Paragraph 11 reads: " Complaining of depression, he had gone to a walk-in clinic and obtained prescription medication. During the ride through Northwestern Ontario he became agitated. After over-prescribing on the pills, he lunged at the driver and grabbed the steering wheel, forcing the bus off the road and down a ravine."
Timmins man charged in bus driver attack
By BRYAN MEADOWS
Passengers aboard a Greyhound Bus bound for Dryden Thursday morning had some harrowing moments just outside of Upsala.
Provincial police said a male passenger kicked and punched the driver as he was turning the bus around on Highway 17 to return to Upsala and report the man to police.
With the bus blocking both lanes of the highway at 2:15 a.m., passengers helped subdue the man, said OPP Const. Tim Buckland.
Police said the man, who had approached and shouted at the bus driver just prior to the alleged assault, had been told repeatedly by the driver to remove his feet from the aisle and off the seats.
“Fortunately, the driver chose an appropriate location to turn the bus around with sufficient visibility and opportunity to provide other traffic time to avoid a collision with the bus,” Buckland said.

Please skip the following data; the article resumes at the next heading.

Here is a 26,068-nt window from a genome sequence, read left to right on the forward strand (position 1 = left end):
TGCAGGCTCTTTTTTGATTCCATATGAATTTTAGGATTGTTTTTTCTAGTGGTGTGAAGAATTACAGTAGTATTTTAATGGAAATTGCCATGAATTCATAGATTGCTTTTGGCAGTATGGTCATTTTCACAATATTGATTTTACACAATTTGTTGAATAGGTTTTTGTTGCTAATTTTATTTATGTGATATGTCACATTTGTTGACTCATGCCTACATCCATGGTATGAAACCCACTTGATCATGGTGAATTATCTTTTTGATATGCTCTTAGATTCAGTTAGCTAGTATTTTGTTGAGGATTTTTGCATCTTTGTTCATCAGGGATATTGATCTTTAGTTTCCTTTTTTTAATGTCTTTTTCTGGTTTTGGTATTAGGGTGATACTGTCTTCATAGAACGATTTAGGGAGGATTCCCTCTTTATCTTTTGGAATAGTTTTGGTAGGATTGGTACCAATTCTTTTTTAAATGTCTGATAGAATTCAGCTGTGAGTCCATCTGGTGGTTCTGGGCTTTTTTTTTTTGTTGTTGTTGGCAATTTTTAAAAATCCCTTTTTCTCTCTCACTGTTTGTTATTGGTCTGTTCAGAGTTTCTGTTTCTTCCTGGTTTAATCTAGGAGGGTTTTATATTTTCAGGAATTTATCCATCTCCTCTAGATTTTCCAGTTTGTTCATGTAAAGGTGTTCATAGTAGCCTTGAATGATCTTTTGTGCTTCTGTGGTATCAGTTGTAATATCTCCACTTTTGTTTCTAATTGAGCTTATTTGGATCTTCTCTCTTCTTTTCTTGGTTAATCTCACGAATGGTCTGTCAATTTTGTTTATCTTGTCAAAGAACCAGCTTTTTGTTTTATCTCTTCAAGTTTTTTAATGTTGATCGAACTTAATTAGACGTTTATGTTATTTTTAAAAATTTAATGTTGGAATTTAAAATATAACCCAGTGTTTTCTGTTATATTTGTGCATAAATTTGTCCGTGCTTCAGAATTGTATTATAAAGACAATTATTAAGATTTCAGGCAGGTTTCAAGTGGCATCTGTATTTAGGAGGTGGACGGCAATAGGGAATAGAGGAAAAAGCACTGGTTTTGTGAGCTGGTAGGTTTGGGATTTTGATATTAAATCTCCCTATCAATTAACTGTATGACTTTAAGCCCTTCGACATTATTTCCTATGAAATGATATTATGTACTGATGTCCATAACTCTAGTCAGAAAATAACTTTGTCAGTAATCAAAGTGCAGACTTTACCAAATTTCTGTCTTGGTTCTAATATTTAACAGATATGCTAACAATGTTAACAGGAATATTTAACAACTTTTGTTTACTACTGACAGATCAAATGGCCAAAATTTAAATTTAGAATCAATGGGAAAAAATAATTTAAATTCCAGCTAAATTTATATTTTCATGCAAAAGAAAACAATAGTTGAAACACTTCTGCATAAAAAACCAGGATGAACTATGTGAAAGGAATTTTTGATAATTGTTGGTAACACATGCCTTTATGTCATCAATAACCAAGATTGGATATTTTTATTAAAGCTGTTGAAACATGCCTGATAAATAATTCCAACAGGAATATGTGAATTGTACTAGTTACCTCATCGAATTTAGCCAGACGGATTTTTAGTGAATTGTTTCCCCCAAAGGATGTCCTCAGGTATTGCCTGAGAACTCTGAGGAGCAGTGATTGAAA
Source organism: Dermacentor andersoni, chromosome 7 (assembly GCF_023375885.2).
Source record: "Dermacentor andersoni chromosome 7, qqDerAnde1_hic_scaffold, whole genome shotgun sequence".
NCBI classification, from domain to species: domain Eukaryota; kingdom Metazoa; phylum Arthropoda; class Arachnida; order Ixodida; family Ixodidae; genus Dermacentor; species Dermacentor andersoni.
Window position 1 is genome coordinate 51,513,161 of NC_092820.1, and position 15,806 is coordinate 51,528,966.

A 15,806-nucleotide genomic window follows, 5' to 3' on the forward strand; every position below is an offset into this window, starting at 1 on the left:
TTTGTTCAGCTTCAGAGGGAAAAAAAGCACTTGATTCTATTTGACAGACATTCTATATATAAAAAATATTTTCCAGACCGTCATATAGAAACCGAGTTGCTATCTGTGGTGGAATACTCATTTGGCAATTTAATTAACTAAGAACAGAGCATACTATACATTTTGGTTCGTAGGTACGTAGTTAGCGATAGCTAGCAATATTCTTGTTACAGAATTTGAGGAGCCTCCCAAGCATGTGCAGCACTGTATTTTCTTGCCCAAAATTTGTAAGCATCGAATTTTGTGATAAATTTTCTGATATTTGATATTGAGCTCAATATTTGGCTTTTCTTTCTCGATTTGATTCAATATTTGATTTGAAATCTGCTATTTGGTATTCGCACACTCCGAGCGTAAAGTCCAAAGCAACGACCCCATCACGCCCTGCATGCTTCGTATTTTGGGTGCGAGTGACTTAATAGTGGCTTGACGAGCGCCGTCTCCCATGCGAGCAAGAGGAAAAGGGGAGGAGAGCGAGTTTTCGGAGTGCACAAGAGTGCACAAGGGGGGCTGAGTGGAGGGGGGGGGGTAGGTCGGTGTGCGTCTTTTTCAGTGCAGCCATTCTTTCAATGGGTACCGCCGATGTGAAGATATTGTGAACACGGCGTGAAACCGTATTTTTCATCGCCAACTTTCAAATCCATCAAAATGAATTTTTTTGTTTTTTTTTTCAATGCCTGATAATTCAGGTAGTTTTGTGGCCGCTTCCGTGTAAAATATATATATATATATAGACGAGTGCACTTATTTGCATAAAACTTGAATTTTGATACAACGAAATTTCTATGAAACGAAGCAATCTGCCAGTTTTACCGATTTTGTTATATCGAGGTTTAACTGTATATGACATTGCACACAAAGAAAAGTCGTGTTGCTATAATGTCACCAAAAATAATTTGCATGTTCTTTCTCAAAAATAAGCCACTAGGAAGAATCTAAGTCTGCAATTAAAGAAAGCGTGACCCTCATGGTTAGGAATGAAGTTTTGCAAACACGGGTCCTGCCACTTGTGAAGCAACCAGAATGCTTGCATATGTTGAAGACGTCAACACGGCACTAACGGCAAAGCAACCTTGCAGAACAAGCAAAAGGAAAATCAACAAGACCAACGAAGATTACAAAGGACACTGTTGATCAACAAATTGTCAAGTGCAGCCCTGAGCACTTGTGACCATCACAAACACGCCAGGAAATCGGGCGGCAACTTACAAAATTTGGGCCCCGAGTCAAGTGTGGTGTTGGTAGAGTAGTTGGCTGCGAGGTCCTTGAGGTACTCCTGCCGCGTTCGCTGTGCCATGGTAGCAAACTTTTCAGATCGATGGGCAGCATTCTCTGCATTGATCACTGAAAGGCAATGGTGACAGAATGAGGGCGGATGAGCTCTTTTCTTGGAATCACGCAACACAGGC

The bus returned to Upsala where OPP officers took a man into custody.
Lawrence Fournier, 36, of Timmins, faces charges of assault, mischief endangering life and breach of probation. He appears for a show cause hearing today in Thunder Bay court.
Greyhound spokesman Brad Shepherd could not be reached Thursday.
The incident was eerily similar to a fatal bus crash near Upsala five years ago.
Shaun Lawrence Davis, 26, of Nova Scotia, was charged with various offences after a bus veered off the Trans-Canada Highway on the evening of Dec. 23, 2000. Several passengers suffered serious injuries and a 74-year-old woman later died in hospital.
Following a lengthy trial, he was found not criminally responsible by reason of mental disorder.
It was learned at the February 2002 trial that the Pictou, N.S., resident had been living in Calgary and was intending to return home. Complaining of depression, he had gone to a walk-in clinic and obtained prescription medication.
During the ride through Northwestern Ontario he became agitated. After over-prescribing on the pills, he lunged at the driver and grabbed the steering wheel, forcing the bus off the road and down a ravine.
Following the verdict, Davis was sent to Lakehead Psychiatric Hospital. Over the years he’s been in treatment programs and progressed to the point where he was allowed to live on his own.
However, he continued to get into trouble. In October 2003 he made a furtive return to Nova Scotia and was convicted of assault. In January 2004, he was convicted of criminal harassment.
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